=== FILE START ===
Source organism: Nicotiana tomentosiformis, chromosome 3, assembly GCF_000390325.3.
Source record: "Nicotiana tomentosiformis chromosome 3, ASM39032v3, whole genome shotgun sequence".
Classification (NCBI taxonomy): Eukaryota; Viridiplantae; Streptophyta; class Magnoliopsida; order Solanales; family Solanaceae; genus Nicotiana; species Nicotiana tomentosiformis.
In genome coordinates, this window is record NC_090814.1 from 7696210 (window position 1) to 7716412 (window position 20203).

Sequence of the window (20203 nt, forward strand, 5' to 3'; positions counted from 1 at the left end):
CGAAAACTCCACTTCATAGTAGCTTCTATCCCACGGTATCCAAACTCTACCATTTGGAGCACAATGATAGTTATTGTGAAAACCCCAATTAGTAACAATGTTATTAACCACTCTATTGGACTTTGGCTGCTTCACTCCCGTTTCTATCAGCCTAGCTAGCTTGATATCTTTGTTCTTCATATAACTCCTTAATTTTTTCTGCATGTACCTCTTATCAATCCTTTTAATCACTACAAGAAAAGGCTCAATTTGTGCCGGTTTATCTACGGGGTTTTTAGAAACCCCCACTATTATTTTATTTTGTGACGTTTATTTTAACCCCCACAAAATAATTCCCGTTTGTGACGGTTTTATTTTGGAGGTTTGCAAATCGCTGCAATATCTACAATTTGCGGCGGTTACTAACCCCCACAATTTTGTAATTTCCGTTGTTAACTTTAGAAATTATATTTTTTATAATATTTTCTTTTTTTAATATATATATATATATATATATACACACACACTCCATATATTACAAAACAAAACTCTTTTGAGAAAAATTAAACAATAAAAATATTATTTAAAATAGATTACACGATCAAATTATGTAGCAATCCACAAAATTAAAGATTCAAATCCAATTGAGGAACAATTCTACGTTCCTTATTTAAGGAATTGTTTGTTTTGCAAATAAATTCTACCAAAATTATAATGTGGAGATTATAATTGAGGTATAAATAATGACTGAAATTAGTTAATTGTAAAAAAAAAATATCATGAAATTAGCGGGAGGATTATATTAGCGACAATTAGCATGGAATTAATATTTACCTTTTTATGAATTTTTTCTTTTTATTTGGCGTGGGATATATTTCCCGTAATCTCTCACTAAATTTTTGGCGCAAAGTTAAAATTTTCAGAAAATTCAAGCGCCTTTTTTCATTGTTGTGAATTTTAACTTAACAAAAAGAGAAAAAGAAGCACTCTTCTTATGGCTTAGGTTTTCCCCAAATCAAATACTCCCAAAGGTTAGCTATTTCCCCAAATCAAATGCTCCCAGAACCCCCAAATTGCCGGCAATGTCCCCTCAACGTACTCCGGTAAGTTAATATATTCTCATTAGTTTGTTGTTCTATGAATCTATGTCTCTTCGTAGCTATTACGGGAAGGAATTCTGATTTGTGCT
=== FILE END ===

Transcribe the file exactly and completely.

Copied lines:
Source organism: Nicotiana tomentosiformis, chromosome 3, assembly GCF_000390325.3.
Source record: "Nicotiana tomentosiformis chromosome 3, ASM39032v3, whole genome shotgun sequence".
Classification (NCBI taxonomy): Eukaryota; Viridiplantae; Streptophyta; class Magnoliopsida; order Solanales; family Solanaceae; genus Nicotiana; species Nicotiana tomentosiformis.
In genome coordinates, this window is record NC_090814.1 from 7696210 (window position 1) to 7716412 (window position 20203).

Sequence of the window (20203 nt, forward strand, 5' to 3'; positions counted from 1 at the left end):
CGAAAACTCCACTTCATAGTAGCTTCTATCCCACGGTATCCAAACTCTACCATTTGGAGCACAATGATAGTTATTGTGAAAACCCCAATTAGTAACAATGTTATTAACCACTCTATTGGACTTTGGCTGCTTCACTCCCGTTTCTATCAGCCTAGCTAGCTTGATATCTTTGTTCTTCATATAACTCCTTAATTTTTTCTGCATGTACCTCTTATCAATCCTTTTAATCACTACAAGAAAAGGCTCAATTTGTGCCGGTTTATCTACGGGGTTTTTAGAAACCCCCACTATTATTTTATTTTGTGACGTTTATTTTAACCCCCACAAAATAATTCCCGTTTGTGACGGTTTTATTTTGGAGGTTTGCAAATCGCTGCAATATCTACAATTTGCGGCGGTTACTAACCCCCACAATTTTGTAATTTCCGTTGTTAACTTTAGAAATTATATTTTTTATAATATTTTCTTTTTTTAATATATATATATATATATATATACACACACACTCCATATATTACAAAACAAAACTCTTTTGAGAAAAATTAAACAATAAAAATATTATTTAAAATAGATTACACGATCAAATTATGTAGCAATCCACAAAATTAAAGATTCAAATCCAATTGAGGAACAATTCTACGTTCCTTATTTAAGGAATTGTTTGTTTTGCAAATAAATTCTACCAAAATTATAATGTGGAGATTATAATTGAGGTATAAATAATGACTGAAATTAGTTAATTGTAAAAAAAAAATATCATGAAATTAGCGGGAGGATTATATTAGCGACAATTAGCATGGAATTAATATTTACCTTTTTATGAATTTTTTCTTTTTATTTGGCGTGGGATATATTTCCCGTAATCTCTCACTAAATTTTTGGCGCAAAGTTAAAATTTTCAGAAAATTCAAGCGCCTTTTTTCATTGTTGTGAATTTTAACTTAACAAAAAGAGAAAAAGAAGCACTCTTCTTATGGCTTAGGTTTTCCCCAAATCAAATACTCCCAAAGGTTAGCTATTTCCCCAAATCAAATGCTCCCAGAACCCCCAAATTGCCGGCAATGTCCCCTCAACGTACTCCGGTAAGTTAATATATTCTCATTAGTTTGTTGTTCTATGAATCTATGTCTCTTCGTAGCTATTACGGGAAGGAATTCTGATTTGTGCT